United Nations body charged with overseeing global Communications may bring undesired results:

Internet activists are warning that next month’s meeting of the International Telecommunications Union, a United Nations body charged with overseeing global communications, may have significant and potentially disastrous consequences for everyday Internet users.

This is Off of Mashable, today





Called the World Conference on International Telecommunications, the meeting is intended to update some of the aging international law that governs the flow of information online. The meeting is mostly closed to the public, so the few details we do know about various proposals are largely thanks to leaks, many of which are published on WCITleaks.

What we do know is that at least some of the proposals could allow governments more power to clamp down on Internet access or tax international traffic, either of which are anathema to the idea of a free, open and international Internet. Other proposals would move some responsibility for Internet governance to the United Nations.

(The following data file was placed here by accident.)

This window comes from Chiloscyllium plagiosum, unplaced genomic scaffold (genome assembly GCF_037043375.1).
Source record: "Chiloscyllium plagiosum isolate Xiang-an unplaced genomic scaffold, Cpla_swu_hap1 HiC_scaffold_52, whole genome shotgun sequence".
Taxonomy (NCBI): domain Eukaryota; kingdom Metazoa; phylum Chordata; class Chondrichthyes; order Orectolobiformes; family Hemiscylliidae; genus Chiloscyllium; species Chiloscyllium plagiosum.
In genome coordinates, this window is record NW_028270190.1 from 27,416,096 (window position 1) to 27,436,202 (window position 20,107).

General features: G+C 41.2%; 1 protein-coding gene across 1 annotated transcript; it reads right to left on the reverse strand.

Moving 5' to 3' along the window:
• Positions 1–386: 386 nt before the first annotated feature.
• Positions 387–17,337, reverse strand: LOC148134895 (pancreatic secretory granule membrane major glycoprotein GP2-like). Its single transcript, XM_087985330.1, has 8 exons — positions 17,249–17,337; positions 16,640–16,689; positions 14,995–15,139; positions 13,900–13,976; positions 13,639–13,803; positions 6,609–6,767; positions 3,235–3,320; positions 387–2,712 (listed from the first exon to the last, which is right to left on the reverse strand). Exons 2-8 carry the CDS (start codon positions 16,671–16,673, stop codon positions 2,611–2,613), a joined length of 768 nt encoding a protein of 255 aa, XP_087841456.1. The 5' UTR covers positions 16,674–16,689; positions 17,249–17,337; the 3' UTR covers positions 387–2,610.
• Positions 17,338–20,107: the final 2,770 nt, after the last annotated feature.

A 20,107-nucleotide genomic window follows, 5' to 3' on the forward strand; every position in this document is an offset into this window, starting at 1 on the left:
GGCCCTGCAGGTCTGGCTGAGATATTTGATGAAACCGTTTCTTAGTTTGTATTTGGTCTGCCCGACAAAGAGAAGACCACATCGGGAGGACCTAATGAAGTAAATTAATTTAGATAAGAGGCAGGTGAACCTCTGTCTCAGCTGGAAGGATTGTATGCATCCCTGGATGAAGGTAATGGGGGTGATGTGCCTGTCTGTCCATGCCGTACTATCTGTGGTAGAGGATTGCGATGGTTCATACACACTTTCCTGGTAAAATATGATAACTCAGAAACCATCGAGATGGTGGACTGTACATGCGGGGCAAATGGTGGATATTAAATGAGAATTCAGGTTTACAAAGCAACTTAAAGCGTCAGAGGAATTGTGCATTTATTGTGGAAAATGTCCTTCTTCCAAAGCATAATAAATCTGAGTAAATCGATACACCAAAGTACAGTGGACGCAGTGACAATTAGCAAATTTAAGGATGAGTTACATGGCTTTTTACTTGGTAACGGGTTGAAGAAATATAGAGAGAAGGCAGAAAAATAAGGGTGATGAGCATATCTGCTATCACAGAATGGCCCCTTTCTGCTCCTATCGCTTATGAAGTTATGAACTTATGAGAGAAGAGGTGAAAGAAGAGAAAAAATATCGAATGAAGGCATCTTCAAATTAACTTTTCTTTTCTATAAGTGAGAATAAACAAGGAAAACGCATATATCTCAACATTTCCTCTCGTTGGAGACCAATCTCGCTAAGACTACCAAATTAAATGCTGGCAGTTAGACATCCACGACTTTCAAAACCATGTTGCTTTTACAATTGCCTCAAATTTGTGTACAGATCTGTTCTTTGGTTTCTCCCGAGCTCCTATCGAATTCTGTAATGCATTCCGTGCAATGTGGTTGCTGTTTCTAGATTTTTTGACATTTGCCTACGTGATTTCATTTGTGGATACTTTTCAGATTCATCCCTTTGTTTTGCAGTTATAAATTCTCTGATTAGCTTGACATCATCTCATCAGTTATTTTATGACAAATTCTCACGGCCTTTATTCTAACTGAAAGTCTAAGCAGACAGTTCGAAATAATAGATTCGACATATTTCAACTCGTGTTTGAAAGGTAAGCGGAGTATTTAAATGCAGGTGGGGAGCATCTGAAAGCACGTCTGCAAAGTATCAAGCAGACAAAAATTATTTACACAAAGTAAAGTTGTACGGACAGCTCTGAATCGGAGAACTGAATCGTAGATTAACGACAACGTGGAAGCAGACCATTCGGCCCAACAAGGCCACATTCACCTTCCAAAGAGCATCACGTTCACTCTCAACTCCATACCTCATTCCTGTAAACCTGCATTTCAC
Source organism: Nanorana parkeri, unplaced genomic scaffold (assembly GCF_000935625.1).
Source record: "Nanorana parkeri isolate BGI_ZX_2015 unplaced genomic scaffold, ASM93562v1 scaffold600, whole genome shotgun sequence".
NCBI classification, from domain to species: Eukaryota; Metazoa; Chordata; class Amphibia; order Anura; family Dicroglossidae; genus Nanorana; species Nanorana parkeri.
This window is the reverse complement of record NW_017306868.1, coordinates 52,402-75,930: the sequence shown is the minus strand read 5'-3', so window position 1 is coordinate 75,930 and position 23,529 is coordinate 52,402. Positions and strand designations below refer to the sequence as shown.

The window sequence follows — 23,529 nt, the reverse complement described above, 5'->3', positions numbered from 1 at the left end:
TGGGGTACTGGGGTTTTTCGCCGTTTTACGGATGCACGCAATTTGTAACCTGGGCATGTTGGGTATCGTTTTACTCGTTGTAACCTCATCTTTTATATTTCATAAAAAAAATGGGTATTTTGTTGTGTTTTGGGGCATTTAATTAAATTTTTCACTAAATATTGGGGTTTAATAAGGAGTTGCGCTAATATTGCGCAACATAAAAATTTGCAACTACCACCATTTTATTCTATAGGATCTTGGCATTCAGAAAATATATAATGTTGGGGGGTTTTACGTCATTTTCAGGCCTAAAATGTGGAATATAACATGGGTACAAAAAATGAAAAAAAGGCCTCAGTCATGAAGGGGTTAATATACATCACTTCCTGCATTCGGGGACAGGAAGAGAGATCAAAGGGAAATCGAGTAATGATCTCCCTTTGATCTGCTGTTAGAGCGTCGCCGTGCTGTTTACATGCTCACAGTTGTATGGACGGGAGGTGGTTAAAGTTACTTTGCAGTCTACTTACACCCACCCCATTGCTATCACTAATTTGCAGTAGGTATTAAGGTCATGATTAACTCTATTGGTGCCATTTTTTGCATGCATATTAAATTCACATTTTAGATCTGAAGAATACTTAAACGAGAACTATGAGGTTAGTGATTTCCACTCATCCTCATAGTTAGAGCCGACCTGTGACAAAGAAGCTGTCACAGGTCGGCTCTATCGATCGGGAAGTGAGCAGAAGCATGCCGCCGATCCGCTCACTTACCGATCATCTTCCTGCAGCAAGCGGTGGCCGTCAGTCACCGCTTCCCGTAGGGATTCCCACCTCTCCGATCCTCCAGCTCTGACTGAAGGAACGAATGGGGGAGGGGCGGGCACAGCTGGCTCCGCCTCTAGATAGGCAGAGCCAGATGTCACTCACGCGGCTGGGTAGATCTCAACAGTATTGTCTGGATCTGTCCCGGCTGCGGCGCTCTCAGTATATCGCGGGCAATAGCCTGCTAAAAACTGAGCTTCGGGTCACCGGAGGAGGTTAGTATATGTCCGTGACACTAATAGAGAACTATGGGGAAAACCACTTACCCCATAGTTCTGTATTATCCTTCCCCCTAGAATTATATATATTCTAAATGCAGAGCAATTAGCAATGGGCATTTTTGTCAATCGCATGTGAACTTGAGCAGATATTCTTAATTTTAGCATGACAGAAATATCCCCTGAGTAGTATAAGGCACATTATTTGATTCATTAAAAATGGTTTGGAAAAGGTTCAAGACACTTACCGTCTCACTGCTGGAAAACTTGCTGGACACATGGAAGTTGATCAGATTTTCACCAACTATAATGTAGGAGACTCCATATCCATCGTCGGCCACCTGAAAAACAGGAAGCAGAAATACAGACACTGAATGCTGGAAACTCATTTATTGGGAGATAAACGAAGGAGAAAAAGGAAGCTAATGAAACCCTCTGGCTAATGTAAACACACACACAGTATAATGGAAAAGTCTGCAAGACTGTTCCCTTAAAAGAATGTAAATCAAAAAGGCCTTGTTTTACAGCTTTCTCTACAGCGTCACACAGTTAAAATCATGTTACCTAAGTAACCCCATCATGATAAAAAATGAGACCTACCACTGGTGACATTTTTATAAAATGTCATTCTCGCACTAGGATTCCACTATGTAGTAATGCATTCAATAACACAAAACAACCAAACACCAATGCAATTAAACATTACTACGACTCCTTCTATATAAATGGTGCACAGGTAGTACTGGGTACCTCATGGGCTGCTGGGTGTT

SEE ALSO: The United Nations, Controller of the Internet?
While many experts agree the current Internet governance setup isn’t perfect — some argue the United States has outsized influence, for instance — Internet advocates are warning that proposals expected to arise at WCIT could be dangerous to the Internet as we know it.

The likelihood of any of these proposals passing is questionable — WCIT is one country, one vote, and most proposals require a consensus to pass. However, Fight For the Future and Access, two Internet advocacy groups, aren’t taking any chances: They’re joining forces to launch an informational campaign and petition urging citizens to oppose letting the ITU handle decisions about Internet governance.

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